'My 10-month ordeal at the hands of British Gas'

As the energy supplier comes under fire for inefficiency, Melanie Bien hears one customer's tale of the bill that never came and the final demand that did

Although British Gas is the most expensive gas supplier in the UK, nearly eight out of 10 of the people who use it aren't in any rush to seek out a better deal. A new survey from uSwitch.com, an online service enabling consumers to compare gas prices, shows 74 per cent of British Gas customers – 17.5 million people – stay with the company out of habit.

However, the survey also reveals that one in 10 customers – 2.35 million people – have had difficulties dealing with British Gas, with more than 800,000 encountering billing problems and incorrect meter readings.

Even though deregulation was introduced in the late Eighties and more than 20 energy companies operate in the UK, around two thirds of homes have not switched supplier. Many have been put off by tales of customers who have encountered problems switching.

"Clearly it's misplaced loyalty that keeps people with British Gas," says Andrew Salmon, uSwitch.com's managing director. "It's a dinosaur, relying on customer complacency and inertia, and it's vital consumers know they can save money by switching away from it."

However, a spokeswoman for British Gas questions the motives behind the survey. "Uswitch is not a consumer body or pressure group, it's a broker taking money from other suppliers with whom it has commercial contracts. British Gas is the only major supplier that doesn't have commercial links with uSwitch."

Even so, British Gas was last month fined £200,000 by industry regulator Ofgem for wrongly obstructing customer transfers. So another uSwitch finding – that 15 per cent of British Gas customers, nearly 3.5 million people, have tried to switch to a different supplier only to give up because the process was made too difficult for them – seems plausible.

One Independent on Sunday reader had a nightmare experience with British Gas after she was switched to another supplier without her knowing, leading to 10 months of hassle.

Elizabeth White bought the top-floor flat of a Victorian conversion in Herne Hill, south London, in April last year. Three months later she received a letter out of the blue from British Gas, saying it was sorry she was leaving.

"I rang to say that I wasn't leaving the company and could they tell me who was supposed to be supplying me," Ms White recalls. "They said they didn't know – all they could tell me was that my supply was due to be switched over."

Ms White requested to be re-registered with British Gas. No confirmation letter arrived but at the end of August she received a final demand from the company. She rang to complain as she hadn't received an initial bill, and British Gas informed her she wasn't actually registered as a customer. It then tried to register her again, asking her to complete a new direct debit mandate.

By December, Ms White still hadn't heard back, so she phoned British Gas – to discover there had been a problem with the registration forms. She had to register yet again.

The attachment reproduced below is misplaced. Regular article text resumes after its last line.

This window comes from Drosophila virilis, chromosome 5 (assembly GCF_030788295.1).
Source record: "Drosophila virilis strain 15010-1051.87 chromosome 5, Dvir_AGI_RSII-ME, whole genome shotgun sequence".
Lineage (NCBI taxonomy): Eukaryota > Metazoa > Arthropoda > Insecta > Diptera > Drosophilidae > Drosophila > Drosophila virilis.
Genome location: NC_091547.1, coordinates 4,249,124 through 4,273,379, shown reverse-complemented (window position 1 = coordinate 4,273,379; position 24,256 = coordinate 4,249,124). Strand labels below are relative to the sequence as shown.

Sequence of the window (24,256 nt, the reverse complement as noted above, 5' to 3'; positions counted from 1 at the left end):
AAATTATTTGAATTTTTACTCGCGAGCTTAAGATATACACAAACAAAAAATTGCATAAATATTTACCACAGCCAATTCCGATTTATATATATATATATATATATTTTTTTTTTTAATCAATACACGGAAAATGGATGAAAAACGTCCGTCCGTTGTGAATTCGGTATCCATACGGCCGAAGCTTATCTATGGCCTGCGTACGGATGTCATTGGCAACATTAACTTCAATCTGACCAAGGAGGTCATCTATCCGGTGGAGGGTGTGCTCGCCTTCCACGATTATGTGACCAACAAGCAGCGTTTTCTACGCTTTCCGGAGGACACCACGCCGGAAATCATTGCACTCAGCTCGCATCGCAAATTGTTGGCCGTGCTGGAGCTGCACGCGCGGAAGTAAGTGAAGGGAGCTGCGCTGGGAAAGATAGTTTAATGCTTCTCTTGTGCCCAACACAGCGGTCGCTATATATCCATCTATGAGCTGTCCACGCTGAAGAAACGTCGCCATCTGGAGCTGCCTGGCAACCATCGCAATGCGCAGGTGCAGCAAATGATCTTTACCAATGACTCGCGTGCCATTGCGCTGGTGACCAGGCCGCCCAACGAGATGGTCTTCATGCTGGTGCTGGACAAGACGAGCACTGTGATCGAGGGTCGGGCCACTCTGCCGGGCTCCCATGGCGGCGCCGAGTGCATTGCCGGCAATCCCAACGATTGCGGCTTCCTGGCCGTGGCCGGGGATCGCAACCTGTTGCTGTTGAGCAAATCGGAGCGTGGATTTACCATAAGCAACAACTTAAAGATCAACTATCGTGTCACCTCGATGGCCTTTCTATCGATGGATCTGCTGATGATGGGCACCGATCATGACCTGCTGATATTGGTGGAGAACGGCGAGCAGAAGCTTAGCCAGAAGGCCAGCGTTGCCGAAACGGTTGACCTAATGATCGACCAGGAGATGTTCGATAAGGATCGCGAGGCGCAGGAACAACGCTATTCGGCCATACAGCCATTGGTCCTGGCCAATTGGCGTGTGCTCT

In January Ms White received a letter welcoming her to British Gas. But a month later a final demand for £330.69 arrived, even though she had never received a bill in the first place. She contacted British Gas, which told her that she should ignore the red bill. Three weeks later, a British Gas engineer visited the property and discovered that her details had been confused with those of the ground-floor flat.

But that wasn't the end of the problem. Once more, Ms White heard nothing from British Gas; when she contacted the company, she was told it was sending out another engineer to double-check her meter number. When he arrived, it transpired that her own details were still being muddled with her neighbour's. A week later she received yet another final demand – this time for £212.01.

Eventually, after Ms White had phoned again, British Gas admitted its mistake and told her she wouldn't have to pay for any of the gas used.

"It was so frustrating," says Ms White. "Every time I called, I spoke to somebody different. I don't see why it couldn't have been resolved last summer, but it wasn't until March this year that an engineer finally came round. And I couldn't switch supplier until it was all sorted out."

British Gas explains that the gas transporter Transco is responsible for connecting properties and had mixed up the meter point reference (MPR) numbers in Ms White's building. Only Transco can rectify such problems, which can take many months – as was the case here.

"This is unfortunately a perfect example of how the complexities of the industry systems and the many parties involved can lead to errors and delays for custo-mers," says a British Gas spokeswoman. "We're sorry it's taken so long to rectify."

Customers who are still determined to switch supplier can find out whether it is worth their while doing so by checking Energywatch's bimonthly price comparison tables on its website (www.energywatch.org.uk).

The following commercial sites, approved by the industry regulator Ofgem, also allow consumers to compare prices: www. saveonyourbills.co.uk; unravelit.co.uk; buy.co.uk and ukpower.co.uk. If you have problems switching supplier, call Energywatch on 08459 060708 or email: enquiry@energywatch.org.uk

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